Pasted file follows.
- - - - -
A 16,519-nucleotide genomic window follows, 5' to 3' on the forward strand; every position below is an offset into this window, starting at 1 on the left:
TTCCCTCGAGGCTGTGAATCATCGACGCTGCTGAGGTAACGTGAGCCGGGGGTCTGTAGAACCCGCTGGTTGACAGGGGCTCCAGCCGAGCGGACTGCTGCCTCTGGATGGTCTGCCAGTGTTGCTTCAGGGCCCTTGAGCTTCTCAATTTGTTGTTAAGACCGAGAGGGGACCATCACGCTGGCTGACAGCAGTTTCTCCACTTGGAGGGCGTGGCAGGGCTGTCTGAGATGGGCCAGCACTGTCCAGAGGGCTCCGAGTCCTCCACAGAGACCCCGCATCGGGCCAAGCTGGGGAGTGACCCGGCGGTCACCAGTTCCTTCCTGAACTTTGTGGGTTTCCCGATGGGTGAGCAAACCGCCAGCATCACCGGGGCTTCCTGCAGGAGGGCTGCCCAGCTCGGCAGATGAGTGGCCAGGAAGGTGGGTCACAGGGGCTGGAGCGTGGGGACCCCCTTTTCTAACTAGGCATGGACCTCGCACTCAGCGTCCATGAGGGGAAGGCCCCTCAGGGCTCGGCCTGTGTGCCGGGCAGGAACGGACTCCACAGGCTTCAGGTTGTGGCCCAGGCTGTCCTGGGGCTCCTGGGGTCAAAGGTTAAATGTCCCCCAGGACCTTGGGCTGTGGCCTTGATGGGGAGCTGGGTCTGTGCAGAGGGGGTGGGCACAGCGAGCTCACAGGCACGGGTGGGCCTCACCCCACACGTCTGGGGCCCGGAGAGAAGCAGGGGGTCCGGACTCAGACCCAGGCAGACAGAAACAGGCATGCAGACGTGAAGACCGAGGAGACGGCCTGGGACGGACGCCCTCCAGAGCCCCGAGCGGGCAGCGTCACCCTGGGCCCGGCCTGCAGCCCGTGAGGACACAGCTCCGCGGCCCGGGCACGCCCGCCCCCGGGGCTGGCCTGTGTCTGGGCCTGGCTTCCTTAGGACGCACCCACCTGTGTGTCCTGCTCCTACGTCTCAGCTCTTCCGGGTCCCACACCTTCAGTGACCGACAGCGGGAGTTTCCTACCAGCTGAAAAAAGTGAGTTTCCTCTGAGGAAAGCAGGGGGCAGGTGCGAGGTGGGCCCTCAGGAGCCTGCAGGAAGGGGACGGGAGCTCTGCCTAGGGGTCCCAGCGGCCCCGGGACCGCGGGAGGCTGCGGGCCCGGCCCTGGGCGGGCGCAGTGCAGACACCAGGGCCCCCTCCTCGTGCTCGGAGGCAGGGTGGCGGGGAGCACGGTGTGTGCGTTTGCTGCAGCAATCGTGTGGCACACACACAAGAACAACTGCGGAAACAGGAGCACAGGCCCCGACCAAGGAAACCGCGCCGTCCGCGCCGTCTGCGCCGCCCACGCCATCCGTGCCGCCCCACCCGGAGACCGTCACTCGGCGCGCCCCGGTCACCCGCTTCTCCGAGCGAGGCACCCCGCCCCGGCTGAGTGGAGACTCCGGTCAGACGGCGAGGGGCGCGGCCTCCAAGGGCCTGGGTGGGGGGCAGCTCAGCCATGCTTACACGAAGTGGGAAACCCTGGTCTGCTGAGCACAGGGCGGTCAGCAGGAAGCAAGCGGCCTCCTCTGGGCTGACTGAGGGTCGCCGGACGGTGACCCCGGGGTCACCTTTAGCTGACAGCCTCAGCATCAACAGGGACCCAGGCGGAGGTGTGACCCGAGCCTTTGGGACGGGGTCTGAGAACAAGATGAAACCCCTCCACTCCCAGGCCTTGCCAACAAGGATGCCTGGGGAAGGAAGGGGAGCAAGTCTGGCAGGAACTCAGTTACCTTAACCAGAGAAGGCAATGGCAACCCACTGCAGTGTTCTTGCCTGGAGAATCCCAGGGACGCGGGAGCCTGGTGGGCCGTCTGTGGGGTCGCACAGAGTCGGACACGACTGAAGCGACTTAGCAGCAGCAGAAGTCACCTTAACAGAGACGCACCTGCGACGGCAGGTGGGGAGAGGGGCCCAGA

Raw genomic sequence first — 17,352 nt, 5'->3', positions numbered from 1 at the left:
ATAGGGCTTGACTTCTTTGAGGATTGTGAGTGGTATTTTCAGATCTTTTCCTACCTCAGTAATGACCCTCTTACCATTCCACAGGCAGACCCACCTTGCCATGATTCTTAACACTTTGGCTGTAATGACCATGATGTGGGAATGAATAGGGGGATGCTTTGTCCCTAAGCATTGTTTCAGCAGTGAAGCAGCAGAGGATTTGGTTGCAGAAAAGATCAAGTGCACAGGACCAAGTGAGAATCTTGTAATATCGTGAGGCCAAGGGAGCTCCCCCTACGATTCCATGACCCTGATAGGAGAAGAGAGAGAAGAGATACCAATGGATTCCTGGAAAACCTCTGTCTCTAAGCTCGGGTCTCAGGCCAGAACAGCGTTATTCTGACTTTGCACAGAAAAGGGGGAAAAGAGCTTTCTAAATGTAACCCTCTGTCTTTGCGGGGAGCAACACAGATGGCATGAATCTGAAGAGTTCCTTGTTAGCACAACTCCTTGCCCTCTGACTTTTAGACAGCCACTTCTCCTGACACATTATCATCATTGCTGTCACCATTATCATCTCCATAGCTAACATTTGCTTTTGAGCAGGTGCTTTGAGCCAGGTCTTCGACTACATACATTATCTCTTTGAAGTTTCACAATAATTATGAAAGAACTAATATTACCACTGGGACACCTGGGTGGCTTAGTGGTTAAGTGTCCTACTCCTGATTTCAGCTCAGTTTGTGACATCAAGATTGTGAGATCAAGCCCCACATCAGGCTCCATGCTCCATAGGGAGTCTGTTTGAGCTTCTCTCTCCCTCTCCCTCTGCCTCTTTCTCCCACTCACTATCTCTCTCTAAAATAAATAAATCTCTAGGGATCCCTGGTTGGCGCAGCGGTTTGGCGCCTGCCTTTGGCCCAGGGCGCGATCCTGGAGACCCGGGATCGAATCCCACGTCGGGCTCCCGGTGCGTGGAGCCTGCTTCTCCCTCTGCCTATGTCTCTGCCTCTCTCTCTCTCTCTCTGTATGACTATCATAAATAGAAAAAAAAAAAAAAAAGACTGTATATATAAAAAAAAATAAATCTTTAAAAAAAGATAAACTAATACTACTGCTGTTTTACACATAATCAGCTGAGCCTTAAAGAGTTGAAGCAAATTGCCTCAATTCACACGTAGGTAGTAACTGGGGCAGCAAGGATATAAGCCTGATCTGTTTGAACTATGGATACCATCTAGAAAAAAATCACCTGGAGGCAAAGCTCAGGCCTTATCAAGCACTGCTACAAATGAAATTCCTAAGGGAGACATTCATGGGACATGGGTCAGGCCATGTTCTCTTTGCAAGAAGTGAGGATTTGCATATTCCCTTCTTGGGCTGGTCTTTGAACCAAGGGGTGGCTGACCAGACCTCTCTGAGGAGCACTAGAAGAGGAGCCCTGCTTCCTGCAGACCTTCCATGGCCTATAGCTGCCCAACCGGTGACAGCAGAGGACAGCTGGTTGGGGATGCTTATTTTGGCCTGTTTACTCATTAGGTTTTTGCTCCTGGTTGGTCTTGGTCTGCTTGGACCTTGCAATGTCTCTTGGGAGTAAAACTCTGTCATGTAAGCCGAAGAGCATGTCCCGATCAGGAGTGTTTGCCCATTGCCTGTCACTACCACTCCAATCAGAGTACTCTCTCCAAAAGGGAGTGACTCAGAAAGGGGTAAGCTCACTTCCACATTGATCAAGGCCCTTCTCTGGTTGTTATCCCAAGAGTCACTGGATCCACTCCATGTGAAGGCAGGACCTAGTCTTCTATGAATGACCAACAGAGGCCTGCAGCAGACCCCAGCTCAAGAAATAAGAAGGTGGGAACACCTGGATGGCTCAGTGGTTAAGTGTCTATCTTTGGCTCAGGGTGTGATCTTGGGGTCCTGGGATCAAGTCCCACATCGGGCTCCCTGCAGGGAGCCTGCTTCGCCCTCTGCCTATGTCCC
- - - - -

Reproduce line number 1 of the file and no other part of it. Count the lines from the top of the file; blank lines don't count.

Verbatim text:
A 16,519-nucleotide genomic window follows, 5' to 3' on the forward strand; every position below is an offset into this window, starting at 1 on the left: